Not long ago, the economics for U.S. LNG exports were practically a no-brainer. Despite the longer voyage times and the resulting higher shipping costs from Gulf Coast and East Coast ports to Europe and Asia — by far the biggest LNG consuming regions — LNG priced at the U.S.’s Henry Hub gas benchmark presented a competitive alternative to other global LNG supply, much of which is indexed to oil prices, which were higher then. But earlier this year, as oil prices collapsed, COVID-19 lockdowns decimated worldwide gas demand, and international gas prices plummeted, the decision to lift U.S. cargoes has become much more nuanced, and the commercial agreements to support the development of new liquefaction capacity are much harder — if not impossible — to come by. Today, we discuss highlights from RBN’s latest Drill Down Report on the impact of recent market events on U.S. export demand, capacity utilization, and new project development.
In the first few years since the U.S. began to export LNG in earnest in 2016, U.S. LNG producers and offtakers enjoyed a sort of honeymoon period. The first wave of U.S. export projects was well-subscribed, with over 90% of the capacity under long-term contract. The economics made sense. Abundant and still-growing gas supplies, particularly from the Marcellus/Utica and Permian basins, kept Henry Hub range-bound and relatively low compared with global LNG prices that were indexed to higher oil prices. Additionally, growing gas demand in Asia and a tightening balance in Europe kept destination prices at significant premiums, providing attractive “arbs” (the difference between U.S. and export destination prices) and netbacks (the delivered price less the variable costs for moving a cargo) for U.S. offtakers. As additional liquefaction capacity came online in relatively rapid succession in 2016-19, utilization rates of each new capacity addition ran high, and exports grew steadily in lockstep with capacity, save for temporary reductions due to maintenance.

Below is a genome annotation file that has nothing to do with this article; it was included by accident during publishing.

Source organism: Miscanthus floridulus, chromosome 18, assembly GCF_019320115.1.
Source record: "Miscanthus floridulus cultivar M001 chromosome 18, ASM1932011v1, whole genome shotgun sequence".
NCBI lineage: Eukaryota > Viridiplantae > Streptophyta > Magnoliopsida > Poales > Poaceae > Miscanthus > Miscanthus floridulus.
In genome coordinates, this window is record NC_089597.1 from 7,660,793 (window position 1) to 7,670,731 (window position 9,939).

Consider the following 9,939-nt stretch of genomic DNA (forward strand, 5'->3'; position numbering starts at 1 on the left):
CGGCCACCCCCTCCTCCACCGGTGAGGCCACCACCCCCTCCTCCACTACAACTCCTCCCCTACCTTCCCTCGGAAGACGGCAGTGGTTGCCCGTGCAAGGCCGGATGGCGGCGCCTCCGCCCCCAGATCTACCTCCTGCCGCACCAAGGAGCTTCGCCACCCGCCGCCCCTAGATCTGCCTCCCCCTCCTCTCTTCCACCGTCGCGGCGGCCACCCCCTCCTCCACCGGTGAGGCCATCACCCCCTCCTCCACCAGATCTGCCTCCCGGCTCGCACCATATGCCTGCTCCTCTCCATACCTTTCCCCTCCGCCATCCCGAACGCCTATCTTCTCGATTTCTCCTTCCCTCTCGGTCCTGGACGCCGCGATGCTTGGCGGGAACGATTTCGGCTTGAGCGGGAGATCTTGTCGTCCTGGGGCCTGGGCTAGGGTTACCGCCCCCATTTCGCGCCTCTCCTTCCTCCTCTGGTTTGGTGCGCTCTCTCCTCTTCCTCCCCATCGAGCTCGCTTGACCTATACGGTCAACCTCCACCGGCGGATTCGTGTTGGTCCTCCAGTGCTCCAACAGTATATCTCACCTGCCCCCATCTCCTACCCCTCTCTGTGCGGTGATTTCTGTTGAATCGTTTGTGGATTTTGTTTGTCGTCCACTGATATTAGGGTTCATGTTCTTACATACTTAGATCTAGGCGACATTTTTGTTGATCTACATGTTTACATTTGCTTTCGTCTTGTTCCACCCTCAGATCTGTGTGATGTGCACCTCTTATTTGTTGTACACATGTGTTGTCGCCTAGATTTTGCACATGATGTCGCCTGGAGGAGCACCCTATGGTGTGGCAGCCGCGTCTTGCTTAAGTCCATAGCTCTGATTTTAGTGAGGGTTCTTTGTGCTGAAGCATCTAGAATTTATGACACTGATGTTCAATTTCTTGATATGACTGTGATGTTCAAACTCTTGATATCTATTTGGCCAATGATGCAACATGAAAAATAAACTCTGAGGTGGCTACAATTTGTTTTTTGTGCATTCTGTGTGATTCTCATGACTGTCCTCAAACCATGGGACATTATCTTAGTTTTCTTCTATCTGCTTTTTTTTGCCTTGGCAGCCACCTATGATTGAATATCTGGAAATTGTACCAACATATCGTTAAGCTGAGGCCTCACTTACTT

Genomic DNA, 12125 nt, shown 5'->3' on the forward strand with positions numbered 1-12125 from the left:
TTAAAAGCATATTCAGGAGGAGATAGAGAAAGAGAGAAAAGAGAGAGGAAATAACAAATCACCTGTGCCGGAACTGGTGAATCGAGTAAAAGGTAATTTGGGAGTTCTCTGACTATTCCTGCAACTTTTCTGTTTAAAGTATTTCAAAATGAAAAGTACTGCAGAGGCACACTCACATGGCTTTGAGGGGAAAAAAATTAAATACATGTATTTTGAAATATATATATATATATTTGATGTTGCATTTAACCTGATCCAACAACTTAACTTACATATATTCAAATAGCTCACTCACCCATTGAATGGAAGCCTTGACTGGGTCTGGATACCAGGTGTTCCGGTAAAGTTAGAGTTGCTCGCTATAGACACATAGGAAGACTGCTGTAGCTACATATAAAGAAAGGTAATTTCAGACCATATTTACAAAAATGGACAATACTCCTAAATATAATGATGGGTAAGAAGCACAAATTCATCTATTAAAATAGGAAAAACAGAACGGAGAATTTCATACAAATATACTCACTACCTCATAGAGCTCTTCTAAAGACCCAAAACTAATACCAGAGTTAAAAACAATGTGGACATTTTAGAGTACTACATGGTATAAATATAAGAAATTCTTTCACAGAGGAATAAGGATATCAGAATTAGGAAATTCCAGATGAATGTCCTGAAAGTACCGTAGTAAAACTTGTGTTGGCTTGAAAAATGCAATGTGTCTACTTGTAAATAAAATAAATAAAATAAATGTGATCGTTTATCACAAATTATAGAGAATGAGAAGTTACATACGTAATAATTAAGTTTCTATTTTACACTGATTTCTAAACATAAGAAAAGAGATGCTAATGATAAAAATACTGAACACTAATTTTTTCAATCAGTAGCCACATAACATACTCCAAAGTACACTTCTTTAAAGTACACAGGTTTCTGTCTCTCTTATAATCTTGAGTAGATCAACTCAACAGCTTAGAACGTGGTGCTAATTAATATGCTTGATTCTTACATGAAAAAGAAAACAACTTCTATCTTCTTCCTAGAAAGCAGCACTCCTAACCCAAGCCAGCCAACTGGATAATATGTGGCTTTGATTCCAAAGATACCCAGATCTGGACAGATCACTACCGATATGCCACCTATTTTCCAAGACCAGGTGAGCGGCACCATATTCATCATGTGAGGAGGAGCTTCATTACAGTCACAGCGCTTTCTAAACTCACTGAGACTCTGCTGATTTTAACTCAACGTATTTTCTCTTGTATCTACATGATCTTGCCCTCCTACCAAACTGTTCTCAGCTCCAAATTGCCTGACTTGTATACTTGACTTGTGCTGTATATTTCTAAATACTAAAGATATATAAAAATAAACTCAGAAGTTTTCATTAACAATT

As they grew, U.S. LNG exports became a significant and critical demand component of the U.S. gas market balance, providing a much needed and steady outlet for the flood of Marcellus/Utica and Permian gas production, particularly along the Gulf Coast. The U.S.’s entrance into the global gas market also shifted dynamics abroad, including contributing to growing oversupply conditions by 2019. But, even with a supply glut brewing and shrinking arbs last year, U.S. export capacity continued to grow and offtakers, which include a number of global portfolio players along with European and Asian consumers and trading companies, continued to utilize U.S. terminals at high rates — in part because U.S. capacity contracts afford offtakers a lot of delivery flexibility.
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